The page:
When I talked to some friends about writing an article about this movie being a metaphor for healing from NPD, it was mentioned to me the dangers of making such a comparison. First of all, this is a fairy tale and in real life, things don’t normally work out this way. A woman who falls in love with a narcissistic man is far more likely to be abused and exploited than loved in return–and she almost certainly isn’t going to be able to “fix” the narcissist. Just as problematic is the idea that in order for a narcissistic man to change, he must earn the love of a woman. It was pointed out that this could be construed as sexist.

But because this is a fairy tale, the underlying moral is of course more compelling (and entertaining) if there’s a romance involved. I think of this romance as a metaphor for the relationship between a self-aware and willing narcissistic patient and his or her therapist. Belle’s looks don’t actually matter–her beauty is a metaphor for her pure soul and empathetic nature. She is giving the Beast the reparenting he probably never got from his own family. The Beast’s ugliness is a metaphor for his narcissistic personality, but in this case, it’s not so deeply ingrained in him for it to have become malignant–which is why the enchanted rose is still alive until the spell is broken. The rose represents The Beast’s true self, which is integrated back into the Beast’s psyche during the Transformation.

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About luckyotter

Recovering from BPD and C-PTSD due to narcissistic abuse from childhood. Married to a sociopath for 20 years. Proud INFJ, Enneagram type 4w5. Animal lover, music lover, cat mom, unapologetic geek, fan of the absurd, progressive Catholic, mom to 2, mental illness stigma activist, anti-Trumper. #RESISTANCE
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23 Responses to Beauty and The Beast: a metaphor for NPD.

  1. Momof2 says:

    How did you find out his real name was Adam?

    I never understood why the beggar woman had to punish his servants because of his selfishness.

    Liked by 1 person

    • luckyotter says:

      I’m not sure where I found out his real name was Adam since as far as I can tell, it’s never mentioned in the film, but I think I read it somewhere and in other versions of the story, that is the prince’s name. I agree it wasn’t fair of the beggar woman to put a spell on the servants too since they were in no way at fault.

      Liked by 1 person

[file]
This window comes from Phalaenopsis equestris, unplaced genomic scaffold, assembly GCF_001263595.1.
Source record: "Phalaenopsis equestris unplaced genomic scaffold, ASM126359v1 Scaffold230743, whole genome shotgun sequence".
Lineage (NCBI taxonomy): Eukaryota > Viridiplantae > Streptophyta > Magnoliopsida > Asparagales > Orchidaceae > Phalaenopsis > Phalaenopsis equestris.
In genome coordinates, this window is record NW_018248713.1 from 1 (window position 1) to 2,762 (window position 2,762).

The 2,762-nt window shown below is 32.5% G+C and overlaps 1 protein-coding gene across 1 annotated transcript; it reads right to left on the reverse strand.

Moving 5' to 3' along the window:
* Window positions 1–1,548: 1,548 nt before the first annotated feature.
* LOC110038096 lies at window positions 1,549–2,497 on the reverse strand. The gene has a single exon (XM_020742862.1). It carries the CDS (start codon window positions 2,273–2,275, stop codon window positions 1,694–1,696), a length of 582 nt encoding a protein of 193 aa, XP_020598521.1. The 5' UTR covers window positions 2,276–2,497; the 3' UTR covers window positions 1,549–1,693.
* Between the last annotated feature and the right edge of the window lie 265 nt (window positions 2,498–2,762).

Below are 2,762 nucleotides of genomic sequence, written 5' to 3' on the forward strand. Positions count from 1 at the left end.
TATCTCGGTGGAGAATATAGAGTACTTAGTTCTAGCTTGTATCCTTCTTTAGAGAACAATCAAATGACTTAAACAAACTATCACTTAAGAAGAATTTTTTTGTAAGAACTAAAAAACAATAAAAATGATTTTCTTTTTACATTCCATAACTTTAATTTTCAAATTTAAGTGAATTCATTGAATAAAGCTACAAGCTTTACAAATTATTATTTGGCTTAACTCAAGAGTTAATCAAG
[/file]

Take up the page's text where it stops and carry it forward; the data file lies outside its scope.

• Pam says:

        If you view the servants as other people who have interpersonal relationships with Adam/ the narcissist, i.e., family members, co-workers, friends, and neighbors, then you could say they are cursed as well simply by having a close association. Everyone who interacts with a narcissist eventually becomes a victim, per Sam Vaknin. So that is how you could make sense of the servants being cursed as well using the narcissistic analogy.

        Liked by 1 person

  2. lynettedavis says:

    This was a good analogy. I think the only reason it has a happy ending is because well, fairy tales must have a happy ending… or they wouldn’t be fairy tales.

    Liked by 1 person

    • luckyotter says:

      Yes, in real life things certainly would never end this way and if anyone thinks they can, they are going to be disappointed at the very least. That’s why I prefer to think of it as a metaphor.

      Liked by 1 person

      • lynettedavis says:

        I agree. Twenty something (I think it’s been that long since Beauty and the Beast was released) years ago, people weren’t talking openly about narcissism but it was still a problem. A few children stories have narcissistic themes. Think the movie “Tangled.” Also, the children’s book Matilda. It’s there but only people that are aware of narcissistic abuse would be able to pick it up.

        Liked by 1 person

        • luckyotter says:

          So many fairy tales and children’s stories are tales of narcissism and narcissistic abuse. Too bad we weren’t cognizant of these messages when we were kids, right? Better late than never.
          Lots of narcissistic mothers (well, stepmothers) in particular: Snow White and Cinderella come immediately to mind.
          It’s hard to wrap my mind around the fact this movie is 24 years old!

          Liked by 3 people

  3. Quixie says:

    Lucky,

    This was brilliant! Oh so good.

    I’ve always related very much with Belle, out of all the Disney characters. I fell in love with my own narcissist who, come to think of it, was very much the Beast in this story. I remember my narc making fun of this movie calling it “Stockholm Syndrome.” I remember feeling very personally hurt when he said that because it was like he was criticizing my love for someone who was so untouchable (him). I can definitely see how in real life it would be extremely abusive for a person to put someone through what the Beast put Belle through and in real life The Beast would not have changed just because a kind hearted woman fell in love with him. I do see the danger there in sending that message to young women in our society. I know that I’ve always wanted to transform someone with my love for them. I think it’s normal to want to have a positive impact on someone and make a difference in their life. I still absolutely love this story but, yes, it is pure fantasy.